Minneapolis Passes First Paid Sick Leave Law in Minnesota

In late May the Minneapolis City Council passed (and the Mayor signed) a new ordinance that beginning July 1, 2017 would require certain employers to provide paid sick leave benefits to eligible employees.  The benefits are akin to what the State of California did on the same topic in 2015.  Here are some highlights:

  • Employees eligible if they work for company at least eighty (80) hours in a calendar year within the city’s boundaries
  • Covered employers are those employing six (6) or more employees
  • Eligible employees
  • Employees accrue leave at the rate of 1 hour for every 30 hours worked
  • Employees can accrue a maximum of 48 hours/year, and can carry-over up to 80 hours/year (80 hours of leave is the cap)
  • Employers may delay benefit use for the first 90 days of employment
  • May be used for employee’s or an immediate family member’s sick or safety needs (these terms are defined in the ordinance)
  • Employers may require reasonable documentation if the employee has been sick three (3) or more days
  • Does not need to be paid out upon termination of employment

I appreciate that Minneapolis’ action on providing paid sick time off to employees impacts few companies that receive the HR Tip of the Week.  This action, however, is only the most recent part of a trend that is spreading across the country, which I have spoken often on webinars and through these HR Tips of the Week that potentially will affect all employers (someday).  Saint Paul will very likely be next, for example; depending on the election results in November the State of Minnesota would likely be a candidate to join California, Rhode Island and New Jersey as states that have paid family medical leave laws.  In addition to California, Massachusetts, Connecticut and Oregon which have paid sick leave laws, akin to Minneapolis’ new ordinance.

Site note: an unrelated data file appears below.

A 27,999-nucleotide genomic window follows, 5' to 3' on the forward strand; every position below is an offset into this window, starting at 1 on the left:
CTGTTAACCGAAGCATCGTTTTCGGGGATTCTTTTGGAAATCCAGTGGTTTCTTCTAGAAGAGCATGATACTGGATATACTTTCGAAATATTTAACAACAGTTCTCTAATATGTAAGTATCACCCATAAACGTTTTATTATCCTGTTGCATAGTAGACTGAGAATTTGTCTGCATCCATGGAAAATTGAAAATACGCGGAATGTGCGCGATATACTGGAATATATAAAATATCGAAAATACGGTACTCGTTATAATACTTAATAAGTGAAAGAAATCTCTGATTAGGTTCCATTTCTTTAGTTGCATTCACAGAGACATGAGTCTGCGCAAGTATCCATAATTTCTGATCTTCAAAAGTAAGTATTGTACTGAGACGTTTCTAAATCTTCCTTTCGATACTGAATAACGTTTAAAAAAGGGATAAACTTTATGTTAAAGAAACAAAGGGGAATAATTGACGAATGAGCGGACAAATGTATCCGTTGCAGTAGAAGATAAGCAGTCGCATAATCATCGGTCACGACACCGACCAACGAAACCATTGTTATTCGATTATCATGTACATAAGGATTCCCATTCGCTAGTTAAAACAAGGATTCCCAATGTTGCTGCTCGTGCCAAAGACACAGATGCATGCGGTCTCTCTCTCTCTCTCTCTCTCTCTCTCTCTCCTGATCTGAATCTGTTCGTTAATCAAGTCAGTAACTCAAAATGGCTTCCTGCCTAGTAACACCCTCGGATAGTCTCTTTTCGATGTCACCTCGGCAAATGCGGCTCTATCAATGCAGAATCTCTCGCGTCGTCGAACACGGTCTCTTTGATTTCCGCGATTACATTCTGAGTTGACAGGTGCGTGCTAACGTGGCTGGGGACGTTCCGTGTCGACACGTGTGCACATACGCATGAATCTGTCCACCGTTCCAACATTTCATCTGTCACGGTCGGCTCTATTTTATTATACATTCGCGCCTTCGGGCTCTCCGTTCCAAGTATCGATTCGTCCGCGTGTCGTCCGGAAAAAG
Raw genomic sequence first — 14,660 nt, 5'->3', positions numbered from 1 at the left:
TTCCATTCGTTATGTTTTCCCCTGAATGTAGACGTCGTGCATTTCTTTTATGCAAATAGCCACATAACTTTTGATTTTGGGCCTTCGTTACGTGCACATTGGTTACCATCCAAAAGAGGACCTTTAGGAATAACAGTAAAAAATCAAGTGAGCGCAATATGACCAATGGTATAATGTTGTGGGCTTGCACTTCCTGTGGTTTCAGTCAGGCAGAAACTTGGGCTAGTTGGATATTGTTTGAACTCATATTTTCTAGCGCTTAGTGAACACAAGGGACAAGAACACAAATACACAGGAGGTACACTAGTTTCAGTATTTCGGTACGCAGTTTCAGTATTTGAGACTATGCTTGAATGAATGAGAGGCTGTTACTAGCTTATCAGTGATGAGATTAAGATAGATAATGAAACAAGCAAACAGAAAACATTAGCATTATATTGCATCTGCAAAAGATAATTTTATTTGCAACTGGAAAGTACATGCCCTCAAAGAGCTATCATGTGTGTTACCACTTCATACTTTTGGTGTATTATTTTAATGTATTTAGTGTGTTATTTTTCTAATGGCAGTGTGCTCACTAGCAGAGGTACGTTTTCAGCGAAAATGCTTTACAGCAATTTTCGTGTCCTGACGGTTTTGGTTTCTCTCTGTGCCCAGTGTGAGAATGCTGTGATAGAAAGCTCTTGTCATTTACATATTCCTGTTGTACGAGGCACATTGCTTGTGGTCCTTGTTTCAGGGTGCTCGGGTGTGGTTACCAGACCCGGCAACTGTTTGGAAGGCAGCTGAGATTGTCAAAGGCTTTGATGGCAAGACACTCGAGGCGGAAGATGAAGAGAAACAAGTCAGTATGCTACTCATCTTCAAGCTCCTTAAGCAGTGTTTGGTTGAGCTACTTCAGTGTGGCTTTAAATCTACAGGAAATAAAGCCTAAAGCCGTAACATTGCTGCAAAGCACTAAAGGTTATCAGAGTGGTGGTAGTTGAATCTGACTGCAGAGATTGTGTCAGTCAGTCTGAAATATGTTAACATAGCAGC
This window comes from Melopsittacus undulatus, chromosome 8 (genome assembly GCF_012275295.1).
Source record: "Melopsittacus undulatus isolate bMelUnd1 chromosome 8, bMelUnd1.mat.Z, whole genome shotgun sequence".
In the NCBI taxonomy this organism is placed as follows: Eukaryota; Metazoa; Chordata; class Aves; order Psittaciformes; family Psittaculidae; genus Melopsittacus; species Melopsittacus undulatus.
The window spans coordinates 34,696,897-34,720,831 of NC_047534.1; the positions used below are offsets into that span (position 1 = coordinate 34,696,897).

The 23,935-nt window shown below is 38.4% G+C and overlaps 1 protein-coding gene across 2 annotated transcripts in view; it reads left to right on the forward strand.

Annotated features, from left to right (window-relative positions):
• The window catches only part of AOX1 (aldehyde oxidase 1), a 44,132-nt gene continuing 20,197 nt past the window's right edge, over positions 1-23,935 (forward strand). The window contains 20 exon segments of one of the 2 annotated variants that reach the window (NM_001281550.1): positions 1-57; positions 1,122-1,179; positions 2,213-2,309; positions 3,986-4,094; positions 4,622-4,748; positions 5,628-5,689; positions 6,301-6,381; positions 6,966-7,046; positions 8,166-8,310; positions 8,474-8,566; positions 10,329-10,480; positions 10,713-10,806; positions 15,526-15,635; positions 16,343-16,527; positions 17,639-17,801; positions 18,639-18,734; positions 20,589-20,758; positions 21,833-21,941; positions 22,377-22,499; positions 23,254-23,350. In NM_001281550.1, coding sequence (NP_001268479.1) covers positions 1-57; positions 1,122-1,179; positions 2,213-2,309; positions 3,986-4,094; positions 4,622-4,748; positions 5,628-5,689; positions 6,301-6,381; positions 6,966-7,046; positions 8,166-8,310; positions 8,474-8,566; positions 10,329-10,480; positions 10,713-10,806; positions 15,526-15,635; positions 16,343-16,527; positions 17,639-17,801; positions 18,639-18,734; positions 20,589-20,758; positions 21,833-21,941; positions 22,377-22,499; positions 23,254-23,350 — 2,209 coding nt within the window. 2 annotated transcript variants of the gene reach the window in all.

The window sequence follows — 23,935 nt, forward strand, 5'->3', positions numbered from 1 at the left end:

The movement toward providing paid sick time off shows no sign of abating and if the Congress shifts in this election cycle I would be surprised if it is not a key agenda item at the federal level in 2017.  The agenda is already in place as the Secretary of the Department of Labor (DOL) has been traversing the country trying to drum up support for municipal (like Minneapolis), state and federal laws that mandate employers provide paid time off to employees.  He can only do so much without Congressional support and the mounting victories at the municipal and state level for paid time off advocates seems to invigorate the debate in their favor.

 
 
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